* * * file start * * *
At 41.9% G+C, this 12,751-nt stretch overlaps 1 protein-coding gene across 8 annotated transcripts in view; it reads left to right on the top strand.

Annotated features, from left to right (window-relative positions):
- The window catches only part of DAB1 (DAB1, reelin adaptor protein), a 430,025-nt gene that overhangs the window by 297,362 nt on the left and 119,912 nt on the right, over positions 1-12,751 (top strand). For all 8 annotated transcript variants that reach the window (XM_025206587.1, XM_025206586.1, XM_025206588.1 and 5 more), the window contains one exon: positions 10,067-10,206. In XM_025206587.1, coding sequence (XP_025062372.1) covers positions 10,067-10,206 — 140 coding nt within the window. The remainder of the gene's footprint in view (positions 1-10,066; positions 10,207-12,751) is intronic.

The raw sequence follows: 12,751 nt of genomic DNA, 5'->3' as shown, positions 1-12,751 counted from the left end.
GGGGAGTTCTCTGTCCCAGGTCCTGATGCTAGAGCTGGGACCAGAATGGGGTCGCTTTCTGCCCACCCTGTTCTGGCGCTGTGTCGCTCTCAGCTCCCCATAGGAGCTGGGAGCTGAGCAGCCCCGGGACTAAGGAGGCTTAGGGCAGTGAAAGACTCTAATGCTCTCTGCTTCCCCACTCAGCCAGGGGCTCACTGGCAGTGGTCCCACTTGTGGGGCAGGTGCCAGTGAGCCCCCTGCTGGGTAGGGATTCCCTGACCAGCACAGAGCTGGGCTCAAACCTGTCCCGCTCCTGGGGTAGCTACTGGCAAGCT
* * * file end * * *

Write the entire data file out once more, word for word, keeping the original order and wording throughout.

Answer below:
At 41.9% G+C, this 12,751-nt stretch overlaps 1 protein-coding gene across 8 annotated transcripts in view; it reads left to right on the top strand.

Annotated features, from left to right (window-relative positions):
- The window catches only part of DAB1 (DAB1, reelin adaptor protein), a 430,025-nt gene that overhangs the window by 297,362 nt on the left and 119,912 nt on the right, over positions 1-12,751 (top strand). For all 8 annotated transcript variants that reach the window (XM_025206587.1, XM_025206586.1, XM_025206588.1 and 5 more), the window contains one exon: positions 10,067-10,206. In XM_025206587.1, coding sequence (XP_025062372.1) covers positions 10,067-10,206 — 140 coding nt within the window. The remainder of the gene's footprint in view (positions 1-10,066; positions 10,207-12,751) is intronic.

The raw sequence follows: 12,751 nt of genomic DNA, 5'->3' as shown, positions 1-12,751 counted from the left end.
GGGGAGTTCTCTGTCCCAGGTCCTGATGCTAGAGCTGGGACCAGAATGGGGTCGCTTTCTGCCCACCCTGTTCTGGCGCTGTGTCGCTCTCAGCTCCCCATAGGAGCTGGGAGCTGAGCAGCCCCGGGACTAAGGAGGCTTAGGGCAGTGAAAGACTCTAATGCTCTCTGCTTCCCCACTCAGCCAGGGGCTCACTGGCAGTGGTCCCACTTGTGGGGCAGGTGCCAGTGAGCCCCCTGCTGGGTAGGGATTCCCTGACCAGCACAGAGCTGGGCTCAAACCTGTCCCGCTCCTGGGGTAGCTACTGGCAAGCT